It would not be a complete history of Waukee without relating more history of the two railroads that cross in our fair city.
From September, 1963, “Palimpset” a monthly publication of The State Historical Society of Iowa, a story was found about the Rock Island in Iowa. Since the Rock Island took over so many of the smaller railroads in Iowa, the story of the Des Moines Valley Railroad appears here.
The Des Moines Valley Railroad was the first road to enter Des Moines, coming in August of 1866. It was greeted by great exuberance because Polk County had subscribed $100,000 to get a railroad. Polk Count made an agreement with Lee County to back the Constitution of 1857 which transferred the capitol from Iowa City to Des Moines. The voters of Lee County succeed in swinging the election so the capitol could be moved. Des Moines rejoiced not only in getting the capitol, but also in the prospects of a railroad.
The line started its corporate existence as the Keokuk, Fort Des Moines and Minnesota Railroad in September, 1853. Grading did not begin until 1855 and in 1856 when 4,000 tons of rails were delivered from New Orleans, the track laying commenced. Under the supervision of Chief Engineer Col. J. W. Otley, the line made moderate progress. The Civil War halted progress at Eddyville until 1864. At this time the name of the road was changed to the Des Moines Valley Railroad and track laying continued. It 1866 it reached Des Moines “where it was accorded one of the most elaborate and enthusiastic receptions of any railroad in Iowa”.
In 1873 the Des Moines Valley became bankrupt and in early 1874 it was officially cut into two roads at Des Moines. The southern section was reorganized as the Keokuk and Des Moines Railway and the northern section as the Des Moines and Fort Dodge Railroad.
The southern section, called the K & D was a valuable connection between central Iowa with direct lines to St. Louis, so in 1878 the expanding Rock Island leased it rather than let it fall into the hands of their competitor. The D. M. and Ft. D. line continued on as an independent railroad until 1887 when the Rock Island decided they wanted to run a line to the northwest corner of Iowa. They then leased the road and started new construction from Gowrie to Sibley.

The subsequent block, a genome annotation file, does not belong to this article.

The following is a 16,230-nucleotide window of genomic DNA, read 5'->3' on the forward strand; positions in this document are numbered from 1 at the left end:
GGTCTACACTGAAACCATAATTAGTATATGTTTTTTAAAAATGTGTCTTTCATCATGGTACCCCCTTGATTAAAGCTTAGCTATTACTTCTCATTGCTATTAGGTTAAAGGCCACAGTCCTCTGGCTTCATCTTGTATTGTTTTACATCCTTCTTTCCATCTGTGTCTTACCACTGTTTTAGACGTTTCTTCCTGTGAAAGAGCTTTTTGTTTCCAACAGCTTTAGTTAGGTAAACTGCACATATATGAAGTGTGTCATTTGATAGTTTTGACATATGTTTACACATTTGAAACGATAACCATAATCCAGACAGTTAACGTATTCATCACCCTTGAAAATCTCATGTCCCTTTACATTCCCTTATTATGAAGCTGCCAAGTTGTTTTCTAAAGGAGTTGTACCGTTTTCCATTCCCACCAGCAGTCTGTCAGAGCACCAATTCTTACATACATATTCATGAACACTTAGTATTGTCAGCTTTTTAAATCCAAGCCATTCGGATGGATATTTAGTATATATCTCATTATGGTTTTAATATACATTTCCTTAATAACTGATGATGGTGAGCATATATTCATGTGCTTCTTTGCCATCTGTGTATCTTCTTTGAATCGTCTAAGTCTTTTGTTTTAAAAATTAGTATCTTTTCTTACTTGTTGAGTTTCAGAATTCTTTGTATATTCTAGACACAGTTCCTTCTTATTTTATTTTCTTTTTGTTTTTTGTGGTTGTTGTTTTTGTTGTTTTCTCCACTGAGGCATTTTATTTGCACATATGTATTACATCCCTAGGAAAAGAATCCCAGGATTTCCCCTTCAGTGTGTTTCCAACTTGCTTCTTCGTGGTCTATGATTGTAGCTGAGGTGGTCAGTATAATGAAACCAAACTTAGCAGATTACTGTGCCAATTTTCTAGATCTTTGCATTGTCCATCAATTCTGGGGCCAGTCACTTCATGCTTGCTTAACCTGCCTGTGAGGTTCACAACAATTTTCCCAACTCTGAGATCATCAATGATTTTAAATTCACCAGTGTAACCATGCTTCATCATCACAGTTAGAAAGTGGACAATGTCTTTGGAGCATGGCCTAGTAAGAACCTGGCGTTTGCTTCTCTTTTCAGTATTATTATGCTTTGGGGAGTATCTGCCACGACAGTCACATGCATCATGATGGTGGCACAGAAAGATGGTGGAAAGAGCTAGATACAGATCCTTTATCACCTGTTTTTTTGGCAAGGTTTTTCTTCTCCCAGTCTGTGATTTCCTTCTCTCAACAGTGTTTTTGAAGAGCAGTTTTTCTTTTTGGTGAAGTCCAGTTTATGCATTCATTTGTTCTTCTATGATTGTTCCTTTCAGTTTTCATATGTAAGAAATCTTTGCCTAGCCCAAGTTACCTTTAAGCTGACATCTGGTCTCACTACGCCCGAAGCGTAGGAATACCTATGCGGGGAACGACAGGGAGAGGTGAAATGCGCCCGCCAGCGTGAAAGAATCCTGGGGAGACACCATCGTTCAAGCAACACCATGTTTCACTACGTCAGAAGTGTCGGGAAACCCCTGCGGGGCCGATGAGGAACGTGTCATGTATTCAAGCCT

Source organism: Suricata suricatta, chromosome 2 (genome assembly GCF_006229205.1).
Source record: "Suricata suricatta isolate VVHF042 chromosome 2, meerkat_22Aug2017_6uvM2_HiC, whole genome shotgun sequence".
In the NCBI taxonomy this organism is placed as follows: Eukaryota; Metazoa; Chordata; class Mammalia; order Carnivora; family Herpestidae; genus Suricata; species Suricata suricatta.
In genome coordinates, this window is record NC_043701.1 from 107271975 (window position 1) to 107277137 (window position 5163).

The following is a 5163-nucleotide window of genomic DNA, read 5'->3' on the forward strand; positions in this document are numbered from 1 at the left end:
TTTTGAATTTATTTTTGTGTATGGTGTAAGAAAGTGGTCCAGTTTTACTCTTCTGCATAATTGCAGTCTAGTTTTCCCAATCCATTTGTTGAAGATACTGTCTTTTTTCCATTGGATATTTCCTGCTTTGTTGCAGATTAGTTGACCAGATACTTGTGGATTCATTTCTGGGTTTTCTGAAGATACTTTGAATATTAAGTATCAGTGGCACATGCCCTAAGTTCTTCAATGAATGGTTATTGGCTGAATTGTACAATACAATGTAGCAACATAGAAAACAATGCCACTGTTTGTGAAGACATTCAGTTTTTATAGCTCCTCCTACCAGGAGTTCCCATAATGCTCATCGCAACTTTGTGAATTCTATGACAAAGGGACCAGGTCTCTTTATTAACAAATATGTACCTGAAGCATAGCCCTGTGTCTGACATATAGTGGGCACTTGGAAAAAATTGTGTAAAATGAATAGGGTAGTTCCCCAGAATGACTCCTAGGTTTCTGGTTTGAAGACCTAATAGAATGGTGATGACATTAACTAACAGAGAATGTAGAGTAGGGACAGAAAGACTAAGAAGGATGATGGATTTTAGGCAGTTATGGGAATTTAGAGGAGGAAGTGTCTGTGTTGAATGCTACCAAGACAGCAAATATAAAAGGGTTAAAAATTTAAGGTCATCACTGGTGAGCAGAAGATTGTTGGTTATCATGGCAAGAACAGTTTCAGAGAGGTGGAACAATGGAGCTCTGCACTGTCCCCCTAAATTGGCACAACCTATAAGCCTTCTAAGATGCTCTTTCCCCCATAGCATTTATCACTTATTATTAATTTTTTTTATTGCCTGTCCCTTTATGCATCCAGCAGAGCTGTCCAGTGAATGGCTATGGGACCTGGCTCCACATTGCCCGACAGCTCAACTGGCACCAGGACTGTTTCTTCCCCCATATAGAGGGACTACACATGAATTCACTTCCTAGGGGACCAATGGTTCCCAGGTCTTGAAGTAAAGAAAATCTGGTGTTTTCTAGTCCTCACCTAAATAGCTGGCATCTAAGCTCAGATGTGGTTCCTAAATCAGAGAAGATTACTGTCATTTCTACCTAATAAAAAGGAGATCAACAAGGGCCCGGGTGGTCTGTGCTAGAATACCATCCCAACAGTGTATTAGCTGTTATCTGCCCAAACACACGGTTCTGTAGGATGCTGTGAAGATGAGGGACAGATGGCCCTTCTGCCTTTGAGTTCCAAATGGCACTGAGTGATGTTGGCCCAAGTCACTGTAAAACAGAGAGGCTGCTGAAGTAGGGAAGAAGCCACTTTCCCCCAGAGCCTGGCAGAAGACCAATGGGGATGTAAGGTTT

By November, 1900 the entire line was in operation under the Rock Island. Their lease was to expire in 1904 and they thought there would be a routine extension but unknown to them, Edwin Hawley, a New York financier who headed the Minneapolis and St. Louis Railroad, had his associates quietly buying stock in the Des Moines and Ft. Dodge. “By 1905 they had control and Minnesota & St. Louis forthwith leased the Des Moines and Fort Dodge. A decade later it was purchased.”
The Rock Island line eventually tried to absorb the Minneapolis and St. Louis Railroad, (M & SL.) but this was never accomplished. The M & St. L. went bankrupt and the Chicago, Northwestern Railroad took over the line in 1962.
As was written previously, The Des Moines Adel and Western Railway was built from Waukee to Adel in 1878. For a time, the engine and cars were obliged to run backward to Adel. Then a turn-table was built here in Waukee. The railroad bridge was not built across the Raccoon at Adel until sometime in 1879. As soon as the money was raised the road progressed and was built on to the north through Redfield and Panora. Ora Williams reported in his story of the railroads that at one time there was a third rail laid down the Des Moines and Ft. Dodge track to Des Moines, to handle the little narrow gauge.
More to come next time on the Railroads.